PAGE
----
Announced in the fall of last year, Apple’s Self Service Repair program officially went live in the United States earlier today. For the most part, Apple has seen a lot of praise for the new effort, giving at least a little bit more control to the device owner when it comes to self service repair. However, there are some things to be aware of, and at least one advocate believes Apple’s still leveraging its own power a bit too much.
Nathan Proctor leads the United States PIRG’s campaign for right to repair. The goal is to get legislation to pass that makes it standard for device owners to be able to repair their down devices. Traditionally, and for years now, Apple has opted to push back against the right to repair effort, deciding to keep things in-house when it comes to any kind of device repairs.
However, as noted by Proctor in the statement released today, Apple has started to shift in its stance thanks to outside pressure. The brand new Self Service Repair program is just one result of that. And, indeed, Proctor’s statement today starts by praising Apple. He even calls it a “rubber hits the road” moment as far as self repair is concerned.
But, it’s not all rainbows and butterflies as far as Proctor is concerned. Here’s the statement:
The dam is starting to give way: Right to Repair is breaking through. Apple users can now, for the first time, order a new screen or battery to repair their iPhones. We’ve seen a lot of signs that Right to Repair was making progress, but this is a ‘rubber hits the road’ moment.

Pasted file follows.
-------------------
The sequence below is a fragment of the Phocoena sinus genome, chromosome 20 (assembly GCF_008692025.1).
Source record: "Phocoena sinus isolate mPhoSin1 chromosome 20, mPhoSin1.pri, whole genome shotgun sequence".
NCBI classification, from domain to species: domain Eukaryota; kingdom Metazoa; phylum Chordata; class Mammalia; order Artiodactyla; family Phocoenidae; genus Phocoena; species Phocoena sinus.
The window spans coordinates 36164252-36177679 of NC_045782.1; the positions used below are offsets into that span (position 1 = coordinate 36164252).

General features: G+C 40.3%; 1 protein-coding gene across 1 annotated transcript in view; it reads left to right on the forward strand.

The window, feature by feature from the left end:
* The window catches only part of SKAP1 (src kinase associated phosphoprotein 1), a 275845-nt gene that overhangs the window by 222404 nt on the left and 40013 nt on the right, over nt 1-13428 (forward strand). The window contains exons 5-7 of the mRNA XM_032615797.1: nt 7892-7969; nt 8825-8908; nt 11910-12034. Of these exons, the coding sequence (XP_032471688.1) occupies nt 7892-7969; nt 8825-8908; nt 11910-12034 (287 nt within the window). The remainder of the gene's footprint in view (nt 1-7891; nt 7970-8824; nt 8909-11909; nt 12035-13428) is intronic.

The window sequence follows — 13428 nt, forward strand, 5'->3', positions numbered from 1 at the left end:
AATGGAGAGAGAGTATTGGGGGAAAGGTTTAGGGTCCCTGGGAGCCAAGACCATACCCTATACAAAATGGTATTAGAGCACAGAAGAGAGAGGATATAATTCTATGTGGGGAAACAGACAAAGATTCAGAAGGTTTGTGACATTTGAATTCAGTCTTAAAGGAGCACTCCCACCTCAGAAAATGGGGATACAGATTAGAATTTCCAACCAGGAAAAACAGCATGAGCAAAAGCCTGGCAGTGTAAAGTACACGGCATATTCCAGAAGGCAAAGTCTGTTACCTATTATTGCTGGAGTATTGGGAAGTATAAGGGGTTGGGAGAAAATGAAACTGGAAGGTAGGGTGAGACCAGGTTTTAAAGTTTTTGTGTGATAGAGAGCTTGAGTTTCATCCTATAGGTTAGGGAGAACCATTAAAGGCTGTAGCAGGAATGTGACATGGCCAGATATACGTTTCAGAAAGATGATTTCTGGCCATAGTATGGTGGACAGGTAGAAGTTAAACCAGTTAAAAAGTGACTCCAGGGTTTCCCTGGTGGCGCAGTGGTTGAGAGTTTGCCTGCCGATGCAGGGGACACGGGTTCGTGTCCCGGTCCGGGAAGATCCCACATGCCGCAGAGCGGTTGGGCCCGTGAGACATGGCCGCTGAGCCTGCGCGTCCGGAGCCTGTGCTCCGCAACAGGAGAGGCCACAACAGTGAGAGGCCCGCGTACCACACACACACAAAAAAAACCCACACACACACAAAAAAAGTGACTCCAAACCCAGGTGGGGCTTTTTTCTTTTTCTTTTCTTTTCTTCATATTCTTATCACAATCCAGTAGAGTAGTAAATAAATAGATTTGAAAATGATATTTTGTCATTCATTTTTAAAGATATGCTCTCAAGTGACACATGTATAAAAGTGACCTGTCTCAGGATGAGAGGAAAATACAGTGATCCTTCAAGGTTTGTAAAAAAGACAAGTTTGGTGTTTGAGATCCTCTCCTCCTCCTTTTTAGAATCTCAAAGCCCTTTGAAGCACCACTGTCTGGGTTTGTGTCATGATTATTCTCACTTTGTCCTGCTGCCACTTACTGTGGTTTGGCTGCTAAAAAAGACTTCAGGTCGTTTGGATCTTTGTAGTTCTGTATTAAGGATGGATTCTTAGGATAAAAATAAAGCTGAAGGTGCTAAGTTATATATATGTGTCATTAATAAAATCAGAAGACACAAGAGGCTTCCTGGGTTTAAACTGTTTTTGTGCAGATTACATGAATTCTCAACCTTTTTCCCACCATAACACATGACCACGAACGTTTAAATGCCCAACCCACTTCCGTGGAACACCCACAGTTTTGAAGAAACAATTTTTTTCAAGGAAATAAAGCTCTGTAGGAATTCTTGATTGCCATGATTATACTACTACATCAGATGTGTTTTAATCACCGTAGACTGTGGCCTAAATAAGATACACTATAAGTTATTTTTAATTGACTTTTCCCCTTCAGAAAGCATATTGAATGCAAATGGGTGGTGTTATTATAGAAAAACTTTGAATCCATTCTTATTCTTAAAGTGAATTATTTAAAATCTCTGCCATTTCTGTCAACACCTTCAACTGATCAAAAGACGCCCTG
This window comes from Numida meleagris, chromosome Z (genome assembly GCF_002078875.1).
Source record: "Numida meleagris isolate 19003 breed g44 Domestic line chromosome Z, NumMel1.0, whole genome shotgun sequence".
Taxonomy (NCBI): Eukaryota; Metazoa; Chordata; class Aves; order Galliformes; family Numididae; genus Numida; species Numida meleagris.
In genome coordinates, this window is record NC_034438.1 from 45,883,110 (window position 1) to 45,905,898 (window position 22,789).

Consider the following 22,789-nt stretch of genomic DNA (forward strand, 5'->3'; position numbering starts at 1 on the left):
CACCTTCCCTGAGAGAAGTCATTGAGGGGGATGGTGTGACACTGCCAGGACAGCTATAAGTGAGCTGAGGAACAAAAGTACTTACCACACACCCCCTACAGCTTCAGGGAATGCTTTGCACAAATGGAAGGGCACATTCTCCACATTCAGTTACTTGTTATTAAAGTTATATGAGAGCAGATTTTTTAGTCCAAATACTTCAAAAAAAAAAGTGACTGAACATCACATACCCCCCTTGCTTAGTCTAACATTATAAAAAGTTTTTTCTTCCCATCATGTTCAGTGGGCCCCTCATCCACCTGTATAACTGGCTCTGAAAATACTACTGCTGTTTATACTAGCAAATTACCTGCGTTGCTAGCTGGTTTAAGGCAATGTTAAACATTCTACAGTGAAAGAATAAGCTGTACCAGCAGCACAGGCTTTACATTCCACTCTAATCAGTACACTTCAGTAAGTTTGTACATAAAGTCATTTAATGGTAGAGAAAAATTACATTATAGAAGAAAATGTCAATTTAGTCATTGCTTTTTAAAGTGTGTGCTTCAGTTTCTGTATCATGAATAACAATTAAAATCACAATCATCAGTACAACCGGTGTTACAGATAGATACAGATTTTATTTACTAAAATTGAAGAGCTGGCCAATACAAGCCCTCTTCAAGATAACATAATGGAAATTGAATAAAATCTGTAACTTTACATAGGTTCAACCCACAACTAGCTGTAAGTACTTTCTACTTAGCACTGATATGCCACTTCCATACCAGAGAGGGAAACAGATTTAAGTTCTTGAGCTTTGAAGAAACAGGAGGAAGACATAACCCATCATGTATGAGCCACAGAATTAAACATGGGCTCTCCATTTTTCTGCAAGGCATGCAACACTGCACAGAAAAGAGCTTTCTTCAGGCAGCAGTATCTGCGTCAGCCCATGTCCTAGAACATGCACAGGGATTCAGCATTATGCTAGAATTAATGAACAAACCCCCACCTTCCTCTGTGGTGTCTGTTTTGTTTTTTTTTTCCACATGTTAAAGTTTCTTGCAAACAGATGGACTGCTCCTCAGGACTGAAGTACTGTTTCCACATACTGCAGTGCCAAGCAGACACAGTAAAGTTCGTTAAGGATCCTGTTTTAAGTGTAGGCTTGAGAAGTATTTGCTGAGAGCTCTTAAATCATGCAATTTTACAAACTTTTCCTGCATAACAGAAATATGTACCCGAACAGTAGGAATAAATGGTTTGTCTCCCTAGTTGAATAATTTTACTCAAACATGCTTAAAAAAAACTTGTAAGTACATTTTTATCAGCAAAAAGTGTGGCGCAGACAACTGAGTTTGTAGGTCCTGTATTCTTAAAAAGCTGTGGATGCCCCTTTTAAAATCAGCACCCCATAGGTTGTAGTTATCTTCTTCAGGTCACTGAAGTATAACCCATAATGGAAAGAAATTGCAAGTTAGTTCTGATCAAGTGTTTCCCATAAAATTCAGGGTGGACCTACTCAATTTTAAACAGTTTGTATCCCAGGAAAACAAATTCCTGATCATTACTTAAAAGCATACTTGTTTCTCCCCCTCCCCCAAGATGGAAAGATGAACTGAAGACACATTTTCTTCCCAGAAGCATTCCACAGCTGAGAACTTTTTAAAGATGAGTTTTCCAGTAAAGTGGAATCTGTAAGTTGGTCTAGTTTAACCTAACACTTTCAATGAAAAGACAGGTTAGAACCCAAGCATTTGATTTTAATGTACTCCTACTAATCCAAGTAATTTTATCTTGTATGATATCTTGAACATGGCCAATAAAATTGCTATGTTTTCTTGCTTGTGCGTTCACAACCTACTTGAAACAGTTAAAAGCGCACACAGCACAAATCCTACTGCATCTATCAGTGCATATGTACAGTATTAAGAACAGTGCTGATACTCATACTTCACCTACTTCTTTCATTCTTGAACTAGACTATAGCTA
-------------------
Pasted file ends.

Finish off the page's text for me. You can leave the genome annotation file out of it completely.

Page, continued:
‘We are really pleased to see public access to Apple service guides for the first time in decades. However, it’s clear that Apple is doubling down on requiring each part be encoded to a specific phone, and then requiring a connection to Apple to verify the part before it gains full functionality. I don’t see how locking parts to a specific device and requiring manufacturer approval to install it offers any benefit to the product owner, but it does allow Apple to maintain a lot of control over the repair process. It also means that Apple can decide to stop supporting repairs. If Apple decides that a phone is too old, they can effectively put an expiration date on any product needing repair, defeating one of the most important aspects of repair — minimizing toxic electronic waste.
‘While this is a start, there are still too many hoops to jump through to fix phones. As it’s becoming clear that Apple and other manufacturers can give us the Right to Repair, we should require them to. And we should have more options. Not just one set of parts. Not just a few manufacturers. No product should be tossed in the scrap heap, wasting money and adding to our toxic electronic waste problem, because the manufacturer doesn’t properly support repair.
It’s worth noting that iFixit sent out a similar statement on the matter, agreeing that it’s a great first step overall, but Apple’s rules related to the Self Service Repair program are still too tight.
But, what do you think? Is Apple moving in the right direction, while still being Apple?